The last Wednesday of winter break, I turned 21. I was the last of the core Gateway staff members to reach such a milestone (now we can all go to Beercade after production meetings), and while I thought it wouldn’t feel very special at all, there’s a little bit of me that feels a little bit more legitimate—a little more special.
The night of my birthday, I dined at M’s Pub with my family and closest friends, and I ordered my first drink. I held out my license like a ticket to a fair probably three seconds before I could even say “I’ll have an amaretto sour, please.”
I turned to the other five people at my table; “I just wanted to look cool.”
It was so uncool.
I have never been a drinker and have never had the urge to drink very much. In high school, when the common rebellious thing to do was go to parties and shotgun a Busch Light, my rebellious thing was driving five over the speed limit to the nearest Sonic to buy a four-piece order of mozzarella sticks. As far as conventional disobedience went, I wasn’t one to push the envelope. I don’t say that to be quirky or different, and I still don’t consider myself boring or drab. I’m hilarious and introverted, yet friendly and full of conviction. I never needed alcohol, and I still really don’t. I mean, nobody really needs alcohol; some people simply enjoy it.
In addition to this—and much more importantly—I have an anxiety disorder (which we’ve been over many times), and the idea of getting tipsy, high or inebriated sets off a chain reaction in my amygdala. I have experienced a lack of control before. I have felt nauseous, loopy, blocked by a headache, and overwhelmed so many times. The possible outcomes of a few adult beverages just don’t sound fun in the slightest, and the way I would personally experience them would likely send me spiraling.
In fact, Healthline states that, although, in the heat of the moment when drinking can be fun and reduce stress, symptoms of a hangover– like dizziness, nausea and dehydration– can make an anxious person more anxious.
I talk about my anxiety a lot, so it is often a simple exchange for me to turn down a drink. (Also, I was, up until very recently, underage). However, people have definitely pushed.
“Are you sure?” Yeah, I’m sure.
“Aw man, it would be so fun to see Kami drunk.” No, you’d have to stroke my hair while I cried.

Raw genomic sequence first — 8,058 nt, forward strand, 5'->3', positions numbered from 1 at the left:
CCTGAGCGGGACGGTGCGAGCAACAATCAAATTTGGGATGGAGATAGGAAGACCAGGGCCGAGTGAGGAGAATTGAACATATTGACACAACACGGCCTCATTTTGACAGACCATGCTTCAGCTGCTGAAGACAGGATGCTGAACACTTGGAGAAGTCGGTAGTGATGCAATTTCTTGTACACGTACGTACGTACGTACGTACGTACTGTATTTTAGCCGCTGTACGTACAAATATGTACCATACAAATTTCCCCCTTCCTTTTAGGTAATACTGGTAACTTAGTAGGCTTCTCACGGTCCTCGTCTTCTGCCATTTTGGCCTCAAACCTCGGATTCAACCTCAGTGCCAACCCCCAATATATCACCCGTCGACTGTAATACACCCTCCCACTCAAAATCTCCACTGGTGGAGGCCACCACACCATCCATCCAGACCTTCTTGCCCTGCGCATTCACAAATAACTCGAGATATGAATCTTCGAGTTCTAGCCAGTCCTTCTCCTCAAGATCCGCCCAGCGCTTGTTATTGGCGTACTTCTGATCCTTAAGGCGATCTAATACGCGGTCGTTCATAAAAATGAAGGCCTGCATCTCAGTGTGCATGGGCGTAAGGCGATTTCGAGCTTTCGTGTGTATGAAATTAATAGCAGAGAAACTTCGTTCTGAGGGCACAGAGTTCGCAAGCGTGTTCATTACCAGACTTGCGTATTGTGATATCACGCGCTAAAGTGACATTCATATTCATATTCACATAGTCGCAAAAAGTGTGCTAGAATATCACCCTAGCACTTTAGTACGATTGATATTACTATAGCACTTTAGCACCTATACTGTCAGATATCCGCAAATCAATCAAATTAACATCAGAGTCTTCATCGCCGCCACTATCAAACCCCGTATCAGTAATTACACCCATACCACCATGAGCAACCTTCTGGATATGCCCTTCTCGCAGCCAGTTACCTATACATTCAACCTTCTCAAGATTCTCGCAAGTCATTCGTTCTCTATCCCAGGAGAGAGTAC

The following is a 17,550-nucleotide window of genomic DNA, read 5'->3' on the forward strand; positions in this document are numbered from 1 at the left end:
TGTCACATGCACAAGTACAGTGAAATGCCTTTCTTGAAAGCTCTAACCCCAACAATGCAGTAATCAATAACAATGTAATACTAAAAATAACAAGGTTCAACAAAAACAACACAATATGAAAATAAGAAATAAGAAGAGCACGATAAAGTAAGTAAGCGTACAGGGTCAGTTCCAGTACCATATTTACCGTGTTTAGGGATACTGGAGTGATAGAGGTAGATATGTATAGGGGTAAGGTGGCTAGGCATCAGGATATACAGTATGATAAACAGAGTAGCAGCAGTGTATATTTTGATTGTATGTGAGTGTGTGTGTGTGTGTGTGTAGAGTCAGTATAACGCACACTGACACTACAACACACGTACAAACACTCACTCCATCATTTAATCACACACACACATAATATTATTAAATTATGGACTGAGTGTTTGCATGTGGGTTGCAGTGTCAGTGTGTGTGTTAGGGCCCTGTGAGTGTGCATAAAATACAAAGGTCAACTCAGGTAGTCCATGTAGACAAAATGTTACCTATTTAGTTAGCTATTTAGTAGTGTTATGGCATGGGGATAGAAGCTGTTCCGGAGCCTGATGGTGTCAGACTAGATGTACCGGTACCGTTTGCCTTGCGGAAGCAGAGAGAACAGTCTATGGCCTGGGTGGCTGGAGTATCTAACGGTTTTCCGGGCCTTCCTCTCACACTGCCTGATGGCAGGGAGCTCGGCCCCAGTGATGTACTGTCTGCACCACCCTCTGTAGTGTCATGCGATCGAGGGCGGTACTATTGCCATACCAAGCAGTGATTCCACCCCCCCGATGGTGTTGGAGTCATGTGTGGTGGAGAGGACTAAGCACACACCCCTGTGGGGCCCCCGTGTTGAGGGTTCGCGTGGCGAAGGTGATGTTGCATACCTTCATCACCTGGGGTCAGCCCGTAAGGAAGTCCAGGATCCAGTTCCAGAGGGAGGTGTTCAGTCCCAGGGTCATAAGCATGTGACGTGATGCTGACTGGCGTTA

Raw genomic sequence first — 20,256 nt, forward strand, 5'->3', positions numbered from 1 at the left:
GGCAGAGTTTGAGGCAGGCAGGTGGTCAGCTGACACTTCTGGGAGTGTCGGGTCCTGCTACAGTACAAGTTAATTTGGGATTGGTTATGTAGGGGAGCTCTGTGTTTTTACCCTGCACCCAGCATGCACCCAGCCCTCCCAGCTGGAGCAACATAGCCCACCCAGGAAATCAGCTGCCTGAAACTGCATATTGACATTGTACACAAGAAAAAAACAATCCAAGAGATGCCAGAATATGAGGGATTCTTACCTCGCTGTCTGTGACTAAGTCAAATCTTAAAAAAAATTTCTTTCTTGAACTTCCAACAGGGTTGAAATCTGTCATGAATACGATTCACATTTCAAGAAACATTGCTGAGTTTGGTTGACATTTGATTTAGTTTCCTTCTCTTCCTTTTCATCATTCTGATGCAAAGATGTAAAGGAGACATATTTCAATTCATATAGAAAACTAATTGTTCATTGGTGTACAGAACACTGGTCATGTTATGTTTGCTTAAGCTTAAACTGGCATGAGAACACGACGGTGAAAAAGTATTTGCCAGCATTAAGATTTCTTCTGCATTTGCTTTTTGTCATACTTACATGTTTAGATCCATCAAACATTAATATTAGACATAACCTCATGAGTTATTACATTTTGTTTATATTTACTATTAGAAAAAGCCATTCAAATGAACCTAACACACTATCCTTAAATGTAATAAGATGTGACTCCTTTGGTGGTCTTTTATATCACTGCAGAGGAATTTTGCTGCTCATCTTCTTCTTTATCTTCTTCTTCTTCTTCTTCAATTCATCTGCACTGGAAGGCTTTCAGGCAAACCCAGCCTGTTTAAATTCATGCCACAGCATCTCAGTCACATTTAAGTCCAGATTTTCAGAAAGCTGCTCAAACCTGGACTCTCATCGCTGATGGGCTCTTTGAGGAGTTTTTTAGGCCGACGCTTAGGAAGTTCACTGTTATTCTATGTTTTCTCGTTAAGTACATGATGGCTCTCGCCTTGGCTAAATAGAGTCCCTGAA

“You must have huge plans for your 21st!” Yeah, I’m eating a Funfetti cake made specifically for me.
It’s more than my own fears, too. While I don’t personally have a long history of alcoholism in my family, I know so many who do. I know that my fight or flight system most likely wouldn’t lead me to a life where alcohol became a fixture, but I know that the possibility exists. I don’t want that. I don’t want the people closest to me to fight with addiction. I don’t want to remember that the day I got a horizontal license changed my life for the worse.
I say now that I don’t have an inclination to drink, but I also know that once I get more into the casual drinking culture, I may find a dependence on it, as it does alleviate stress and depressive symptoms. The UK’s Mental Health Foundation emphasizes that those with mental health using alcohol as a coping mechanism may be self-medicating.
“A major reason for drinking alcohol is to change our mood – or our mental state,” the MHF website says. “Alcohol can temporarily alleviate feelings of anxiety and depression and people often use it a form of ‘self-medication’ in an attempt to cheer themselves up or sometimes help with sleep…but it can make existing mental health problems worse.”
While I used to be very anxious around people who were intoxicated for many of the above reasons, I am becoming a little bit more accustomed to a mature social life. And, now that I’m 21, I’m becoming a little bit more accustomed to having fun. I doubt I’ll ever get wasted, and I am not planning big weekends that center around the wonders of the liquor aisle, but today, I spent $6 on a bottle of Barefoot Pink Moscato, and the world—okay, Target—opened up a little bit more for me.
The cashier asked to see my ID, and I had a lot more chill about it this time. I handed it to her and she said “Oh, just recently! Mazel Tov!” It really was like a ticket to the fair. I could go more places, see more things, and maybe even walk on stilts. I am an adult now. The only thing left is to turn 35 and run for president.
Alcohol is something different for a lot of people; a treat after a long week, a hobby founded on fermented grapes, or perhaps a piece of family history that hurts to discuss. For me, it resembles a small frivolity, like a trip to a roller rink or a reminder that I’m aging with grace. It is a piece of responsibility that I refuse to flavor with fear—when it already tastes a little weird to me.
My life isn’t going to change very much now that I’ve reached the big 2-1, and I’m not special in saying that. However, I know I’ve always wanted to hear someone say they don’t care much about drinking, either, so here I am for someone else.
I’ll have a couple glasses of very sugary, very colorful wine a month, and maybe, if I have a little more spending money, I’ll grab something when I’m out to eat. Otherwise, I know Adult Kamrin will still sleep with a stuffed animal, and she’ll still use pink and purple pens to draw flowers when she’s taking notes, and she’ll spend her hard-earned dollars on mozzarella sticks.
It’ll be so uncool— just how I like it.